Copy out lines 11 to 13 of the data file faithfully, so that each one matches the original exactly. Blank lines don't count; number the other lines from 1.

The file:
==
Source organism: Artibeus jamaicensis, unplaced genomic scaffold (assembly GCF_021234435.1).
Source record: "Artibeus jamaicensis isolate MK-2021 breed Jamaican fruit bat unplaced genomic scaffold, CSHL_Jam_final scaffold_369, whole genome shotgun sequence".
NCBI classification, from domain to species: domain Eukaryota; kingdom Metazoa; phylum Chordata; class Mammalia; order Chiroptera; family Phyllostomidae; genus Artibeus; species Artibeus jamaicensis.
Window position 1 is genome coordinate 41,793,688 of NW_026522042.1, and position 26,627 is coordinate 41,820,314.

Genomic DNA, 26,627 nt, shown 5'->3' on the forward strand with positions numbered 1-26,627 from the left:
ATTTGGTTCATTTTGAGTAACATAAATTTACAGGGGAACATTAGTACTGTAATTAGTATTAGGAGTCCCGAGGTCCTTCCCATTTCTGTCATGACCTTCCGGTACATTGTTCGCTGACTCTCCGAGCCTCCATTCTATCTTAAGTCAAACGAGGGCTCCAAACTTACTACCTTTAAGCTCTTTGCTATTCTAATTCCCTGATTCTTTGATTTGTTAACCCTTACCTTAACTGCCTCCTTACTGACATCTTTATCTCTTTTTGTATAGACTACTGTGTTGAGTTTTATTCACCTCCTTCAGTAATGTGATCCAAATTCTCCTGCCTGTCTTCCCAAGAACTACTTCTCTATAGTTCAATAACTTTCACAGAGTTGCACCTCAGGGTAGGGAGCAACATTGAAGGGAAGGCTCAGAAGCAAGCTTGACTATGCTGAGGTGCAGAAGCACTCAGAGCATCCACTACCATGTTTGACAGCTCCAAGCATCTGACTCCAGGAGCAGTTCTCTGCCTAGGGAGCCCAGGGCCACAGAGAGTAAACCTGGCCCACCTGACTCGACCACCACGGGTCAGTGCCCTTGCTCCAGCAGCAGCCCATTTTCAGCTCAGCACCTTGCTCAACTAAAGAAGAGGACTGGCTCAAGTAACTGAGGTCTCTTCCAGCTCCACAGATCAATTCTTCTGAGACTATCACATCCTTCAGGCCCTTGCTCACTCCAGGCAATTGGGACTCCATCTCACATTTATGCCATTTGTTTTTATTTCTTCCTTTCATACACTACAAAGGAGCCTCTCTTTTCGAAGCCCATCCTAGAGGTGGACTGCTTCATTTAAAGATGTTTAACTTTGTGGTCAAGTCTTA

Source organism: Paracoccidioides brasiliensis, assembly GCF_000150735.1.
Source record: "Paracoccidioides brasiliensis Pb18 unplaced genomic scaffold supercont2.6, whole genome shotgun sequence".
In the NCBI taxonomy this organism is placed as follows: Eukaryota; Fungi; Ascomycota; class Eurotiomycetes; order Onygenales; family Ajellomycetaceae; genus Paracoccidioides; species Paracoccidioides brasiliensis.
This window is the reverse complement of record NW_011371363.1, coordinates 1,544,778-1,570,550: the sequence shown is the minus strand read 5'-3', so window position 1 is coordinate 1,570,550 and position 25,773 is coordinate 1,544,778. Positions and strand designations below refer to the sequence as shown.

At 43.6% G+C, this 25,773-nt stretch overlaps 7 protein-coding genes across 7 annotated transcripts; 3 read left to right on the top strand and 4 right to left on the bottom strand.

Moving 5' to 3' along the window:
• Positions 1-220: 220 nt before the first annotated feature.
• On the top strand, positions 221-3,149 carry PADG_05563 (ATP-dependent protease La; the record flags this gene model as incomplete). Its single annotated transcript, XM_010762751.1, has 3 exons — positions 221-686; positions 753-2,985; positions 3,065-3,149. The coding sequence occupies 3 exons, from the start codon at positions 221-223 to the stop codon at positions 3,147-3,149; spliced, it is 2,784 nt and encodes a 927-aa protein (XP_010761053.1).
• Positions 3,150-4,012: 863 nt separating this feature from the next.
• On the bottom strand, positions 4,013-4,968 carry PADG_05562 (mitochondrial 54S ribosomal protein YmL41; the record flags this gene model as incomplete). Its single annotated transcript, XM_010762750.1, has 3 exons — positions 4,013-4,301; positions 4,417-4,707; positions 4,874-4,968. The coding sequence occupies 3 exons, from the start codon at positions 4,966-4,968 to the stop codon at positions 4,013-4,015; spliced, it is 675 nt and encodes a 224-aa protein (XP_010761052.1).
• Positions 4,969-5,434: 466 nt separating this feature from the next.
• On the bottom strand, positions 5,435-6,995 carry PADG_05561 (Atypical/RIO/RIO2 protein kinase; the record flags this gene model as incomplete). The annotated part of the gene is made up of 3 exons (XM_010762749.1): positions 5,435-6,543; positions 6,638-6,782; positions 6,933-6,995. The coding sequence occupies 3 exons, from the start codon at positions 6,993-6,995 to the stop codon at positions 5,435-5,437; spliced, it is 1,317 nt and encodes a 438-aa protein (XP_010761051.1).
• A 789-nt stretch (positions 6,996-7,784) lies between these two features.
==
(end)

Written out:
At 43.6% G+C, this 25,773-nt stretch overlaps 7 protein-coding genes across 7 annotated transcripts; 3 read left to right on the top strand and 4 right to left on the bottom strand.

Moving 5' to 3' along the window:
• Positions 1-220: 220 nt before the first annotated feature.